I know very little.

The fact that I don't know much about going barefoot isn't that surprising. I've never had a barefoot horse before. Hunters "don't do barefoot" unless they are ponies. "Going Barefoot" was always something sick, old, dying horses had to do, or was analogous to witch-craft. However, now that I have decided to keep her that way and stick with my barefoot performance horse goal I need to shrug off my hunter biases, embrace the inner wiccan, and bone up on my material (here is a great website showing some great barefoot jumpers).

Self educating facts that have lead me to stick with the barefoot thing:
  • The hoof is part of the horses circulatory system. When a horse steps the hoof pumps blood back up the leg. Stick nails in a hoof, it disrupts that system, and the horse doesn't get enough blood pumping/oxygen to their heart to perform at their best when in work.
  • The hoof expands and absorbs pressure when the horse moves. A barefoot horse, raised barefoot, will more quickly and easily achieve balance and coordination with their feet and be more surefooted than their counterparts. This doesn't mean a shod horse can't be balanced or coordinated, but it's just harder for them to do the same thing than a barefoot horse.
  • A horses hoof, like the rest of it's body, keeps growing until it is 5 years old. If you put a shoe on it before then, the shape and structure of the hoof can become permanently be deformed.

These all seem like no brainier good reasons to keep shoes off of any horse to me, especially a young one. Of course some horses really do need shoes and I'm not anti shoe now, I'm just really going to try and keep Miss Thing barefoot if possible. Why, I wonder, is this never discussed in show barns? How did I have to end up with a barefoot horse that was difficult about trimming to find out about this? It seems like an educational deficit...and a topic could spar a whole separate blog. Back on topic: from what I've read, we are already doing two of the three basic things necessary for sound barefoot performance horses correct, albeit by accident.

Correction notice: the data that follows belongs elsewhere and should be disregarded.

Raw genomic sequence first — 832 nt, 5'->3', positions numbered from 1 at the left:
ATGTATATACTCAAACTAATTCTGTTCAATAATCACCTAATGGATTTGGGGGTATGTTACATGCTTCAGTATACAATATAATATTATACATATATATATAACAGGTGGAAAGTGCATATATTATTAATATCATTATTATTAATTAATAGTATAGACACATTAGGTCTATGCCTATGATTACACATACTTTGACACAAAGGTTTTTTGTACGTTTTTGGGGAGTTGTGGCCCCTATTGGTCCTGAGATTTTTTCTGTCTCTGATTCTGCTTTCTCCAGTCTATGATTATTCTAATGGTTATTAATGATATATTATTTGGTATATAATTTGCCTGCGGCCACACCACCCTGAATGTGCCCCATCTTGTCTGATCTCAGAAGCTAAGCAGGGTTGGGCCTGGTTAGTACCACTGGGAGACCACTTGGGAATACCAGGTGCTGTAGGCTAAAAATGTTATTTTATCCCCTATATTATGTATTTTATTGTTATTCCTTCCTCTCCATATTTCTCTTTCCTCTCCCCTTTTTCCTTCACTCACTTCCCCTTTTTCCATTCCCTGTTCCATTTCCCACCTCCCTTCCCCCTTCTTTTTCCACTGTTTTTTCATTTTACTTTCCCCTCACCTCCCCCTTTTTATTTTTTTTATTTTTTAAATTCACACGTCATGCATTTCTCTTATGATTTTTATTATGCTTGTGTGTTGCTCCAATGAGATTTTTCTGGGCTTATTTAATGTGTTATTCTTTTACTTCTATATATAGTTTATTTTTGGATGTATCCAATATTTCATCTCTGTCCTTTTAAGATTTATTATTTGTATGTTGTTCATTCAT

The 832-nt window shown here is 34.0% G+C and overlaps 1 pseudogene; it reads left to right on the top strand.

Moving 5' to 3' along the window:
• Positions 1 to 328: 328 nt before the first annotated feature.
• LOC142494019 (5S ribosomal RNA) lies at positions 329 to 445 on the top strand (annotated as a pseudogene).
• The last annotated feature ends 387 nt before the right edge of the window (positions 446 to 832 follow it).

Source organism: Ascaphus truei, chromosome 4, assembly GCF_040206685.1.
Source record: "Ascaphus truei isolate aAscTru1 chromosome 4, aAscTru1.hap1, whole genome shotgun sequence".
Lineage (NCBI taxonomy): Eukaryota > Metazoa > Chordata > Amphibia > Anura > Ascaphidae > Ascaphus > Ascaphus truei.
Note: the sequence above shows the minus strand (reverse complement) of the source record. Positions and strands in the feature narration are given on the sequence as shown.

1. Turnout: She is on turnout 24/7, in a large dry paddock so that she can move all day long, and then is on pasture during the days when permissible. So she has a range of surfaces to walk on and the ability to move around constantly.  This happened entirely due to her utter unhappiness being in a stall all the time.

2. Trim: She gets very good barefoot trims from Rick every 5 or 6 weeks depending on schedule. Not only is he a certified Journeyman Farrier, but he also specialized in natural barefoot trimming. She has begun self trimming at long last and only needs to be tidied up now. She has very healthy frogs and heels.The self trimming started entirely on its own once she was on 24/7 turnout.

3. Diet: This is where our biggest deficit is and my research begins. Apparently sugar is bad and can make a barefoot horse "ouchy"...which I've certainly noticed when she walks over large gravel or when the ground freezes. From what I've read, that tells me she has too much sugar in her diet and we need to fix it.

Rose's diet over the summer focused on putting weight on her ever growing body for inspection this past August. She's on 5-6 flakes of high quality Eastern Oregon Orchard Grass hay, 2qts of Alfalfa Pellets, 1qt LMF Showtime, 1/4cu.vegetable oil, raspberry leaves, and vitamins. Since barefoot horses need a high fiber/protein, and low sugar diet I'm guessing this means removing the oil and showtime from her diet? I am thinking that I should replace the showtime with whole oats so that she doesn't start dropping weight. I am also not sure about the alfalfa pellets? Should I switch to timothy pellets instead? Any advice would be most appreciated.

Happy trails and swooshing tails!

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Adventures In Colt Starting